Attack on Springfield
The Attack on Springfield (October 1675) was an Indian attack on the settlement of Springfield, Massachusetts during King Philip's War. Springfield was the second and final major New England settlement burnt to the ground during the war. (The first major settlement burned was Providence, Rhode Island.) King Philip's War permanently ended the harmonious relations that had existed between Springfield's settlers and the region's natives, and resulted in decimating 82% of the Native American warriors, and 23% of European settlers. The Attack on Springfield was one of the Native Americans greatest successes during King Philip's War.
In 1675, the leader of the Eastern Massachusetts Wampanoag Indian tribe, Wamsutta, died shortly after being questioned at gunpoint by Plymouth Colonists. Wamsutta's brother, Chief Metacomet (known as "King Philip") who had long been friendly and helpful to European settlers, took revenge. Initially inciting only his own tribe to rebel against the English colonists, he later toured New England, seeking support from other tribes to rise against their local English settlers.
Until this point, the Connecticut River settlers at Springfield had enjoyed arguably New England's most peaceful and mutually advantageous relationships with local natives. The Mawaga Indians (of the Pocomtuc tribe) had been particularly accommodating to Springfield's settlers, ever since their first meeting with its initial scouts from Roxbury, Massachusetts in 1635. Likewise, Springfield's settlers - following the peaceful and business-minded example set by the settlement's founder, William Pynchon - had been equally accommodating to the area's Natives. Unlike settlements to Springfield's immediate south - such as Hartford, Connecticut, which had fought the Pequot Wars, and often treated Natives as opposition - during its first 39 years of existence, Springfield did not suffer an Indian raid. Until 1675, it had been very common to see Natives walking through Springfield's streets, visiting with English settlers and patronizing local businesses.
King Philip visits Springfield
This harmony ended in 1675, when King Philip himself visited Springfield's Mawaga (Pocomtuc) Indians, at their fort on what is now Longhill Street in Springfield's South End. After King Philip met with the Mawaga in their fort, hundreds of Mawaga Indians moved to the area of Springfield now known as "King Philip's Stockade," (currently in Forest Park, a large city park bordering Longmeadow, Massachusetts.) There, King Philip was reported to incite the Mawaga Indians to rebel against the English settlers of Springfield and burn the town to the ground. Luckily, Springfielders received advance warning of this attack from a native from Windsor, Connecticut, named Toto, who in history books is often called "The Windsor Indian." Currently, a bronze statue of Toto, the Windsor Indian, stands in King Philip's Stockade as a tribute to his bravery.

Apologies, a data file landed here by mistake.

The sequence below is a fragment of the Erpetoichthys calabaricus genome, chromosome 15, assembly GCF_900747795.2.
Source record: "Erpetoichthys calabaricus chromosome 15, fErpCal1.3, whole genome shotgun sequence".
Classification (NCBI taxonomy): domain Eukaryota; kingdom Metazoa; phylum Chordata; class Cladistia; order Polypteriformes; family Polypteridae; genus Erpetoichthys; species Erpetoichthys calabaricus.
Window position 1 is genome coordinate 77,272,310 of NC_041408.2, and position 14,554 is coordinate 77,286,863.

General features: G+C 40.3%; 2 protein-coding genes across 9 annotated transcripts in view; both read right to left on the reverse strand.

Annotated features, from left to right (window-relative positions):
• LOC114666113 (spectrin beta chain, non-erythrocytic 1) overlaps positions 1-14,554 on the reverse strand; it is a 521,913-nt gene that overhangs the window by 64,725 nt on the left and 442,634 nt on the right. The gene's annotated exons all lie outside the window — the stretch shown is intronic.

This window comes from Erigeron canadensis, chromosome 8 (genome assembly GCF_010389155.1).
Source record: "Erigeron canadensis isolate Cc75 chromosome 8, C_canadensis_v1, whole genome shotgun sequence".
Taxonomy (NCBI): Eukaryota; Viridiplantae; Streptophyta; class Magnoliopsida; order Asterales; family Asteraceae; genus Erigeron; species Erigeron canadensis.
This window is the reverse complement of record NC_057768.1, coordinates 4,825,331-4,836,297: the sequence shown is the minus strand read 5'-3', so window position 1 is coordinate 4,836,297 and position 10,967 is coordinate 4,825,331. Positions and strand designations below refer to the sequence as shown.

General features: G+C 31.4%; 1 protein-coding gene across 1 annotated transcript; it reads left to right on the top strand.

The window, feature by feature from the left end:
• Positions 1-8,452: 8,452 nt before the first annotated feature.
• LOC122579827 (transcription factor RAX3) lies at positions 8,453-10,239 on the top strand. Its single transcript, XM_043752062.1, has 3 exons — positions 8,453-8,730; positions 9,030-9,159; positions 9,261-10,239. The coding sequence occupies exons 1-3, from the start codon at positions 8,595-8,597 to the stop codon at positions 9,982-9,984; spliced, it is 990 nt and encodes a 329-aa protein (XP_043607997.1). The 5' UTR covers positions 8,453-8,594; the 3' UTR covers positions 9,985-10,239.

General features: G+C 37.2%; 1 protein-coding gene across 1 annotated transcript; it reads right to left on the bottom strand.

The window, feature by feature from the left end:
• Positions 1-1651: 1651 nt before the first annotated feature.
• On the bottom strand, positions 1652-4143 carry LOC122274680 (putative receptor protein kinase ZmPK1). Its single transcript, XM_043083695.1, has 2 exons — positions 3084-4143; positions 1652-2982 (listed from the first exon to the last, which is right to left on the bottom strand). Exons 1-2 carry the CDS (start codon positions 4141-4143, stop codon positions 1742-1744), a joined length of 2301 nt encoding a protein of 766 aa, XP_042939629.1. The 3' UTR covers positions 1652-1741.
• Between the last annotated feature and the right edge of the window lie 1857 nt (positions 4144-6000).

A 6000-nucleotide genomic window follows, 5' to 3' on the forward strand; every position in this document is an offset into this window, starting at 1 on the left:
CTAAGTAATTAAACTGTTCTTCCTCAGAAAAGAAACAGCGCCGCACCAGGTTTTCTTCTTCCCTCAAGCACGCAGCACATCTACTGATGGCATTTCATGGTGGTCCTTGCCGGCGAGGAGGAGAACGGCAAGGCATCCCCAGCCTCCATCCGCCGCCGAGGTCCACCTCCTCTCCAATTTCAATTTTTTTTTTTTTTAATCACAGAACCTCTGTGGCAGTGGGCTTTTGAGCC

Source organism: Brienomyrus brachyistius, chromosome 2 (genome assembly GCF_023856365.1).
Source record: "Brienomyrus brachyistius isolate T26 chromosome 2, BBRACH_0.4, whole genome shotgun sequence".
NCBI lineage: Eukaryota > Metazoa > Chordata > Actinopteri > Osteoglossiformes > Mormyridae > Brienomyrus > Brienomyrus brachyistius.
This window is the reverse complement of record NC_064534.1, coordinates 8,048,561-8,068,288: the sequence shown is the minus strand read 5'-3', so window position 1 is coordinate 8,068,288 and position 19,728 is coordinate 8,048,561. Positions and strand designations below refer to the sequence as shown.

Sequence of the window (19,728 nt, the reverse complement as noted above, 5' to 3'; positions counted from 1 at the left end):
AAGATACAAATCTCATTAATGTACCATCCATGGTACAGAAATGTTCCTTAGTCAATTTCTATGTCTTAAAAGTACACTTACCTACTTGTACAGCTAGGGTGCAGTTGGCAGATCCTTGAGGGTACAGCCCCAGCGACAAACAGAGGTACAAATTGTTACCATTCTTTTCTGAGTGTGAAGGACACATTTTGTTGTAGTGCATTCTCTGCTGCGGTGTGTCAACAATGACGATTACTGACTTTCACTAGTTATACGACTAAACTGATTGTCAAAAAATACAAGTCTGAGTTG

Despite the advance warning, 45 of Springfield's 60 houses were burned to the ground, as were its grist and saw mills, which belonged to village leader John Pynchon. Indeed, much of the town became smoldering ruins, and there was considerable thought given to abandoning it entirely. This idea was rejected, and the residents of Springfield endured the winter of 1675 under siege conditions. During that winter, Captain Miles Morgan's block-house became Springfield's fortress. Many of the town's survivors lived there throughout the Attack on Springfield.
Under the cover of night, Morgan sent one of his paid Indian servants to Hadley, where Massachusetts Bay Colony troops under the command of Major Samuel Appleton were stationed. After alerting Appleton to Springfield's plight, his troops marched to Springfield and raised the siege.
Aftermath and legacy
During King Philip's War, over 800 settlers were killed and approximately 8,000 Natives were killed, enslaved, or made refugees. The war ended in the summer of 1676, when colonists shot Metacomet twice with a musket, leading to the Native Americans' surrender. Following the war, Springfield Natives - who had been frequently seen around town in the years preceding the war - were rarely seen. Thereafter, the fighting between the Connecticut River Valley's original native inhabitants and the English colonists continued for over 100 years, sometimes aided and abetted by New France. The peace that had enabled the settlement at Springfield to flourish in its early years was forever broken.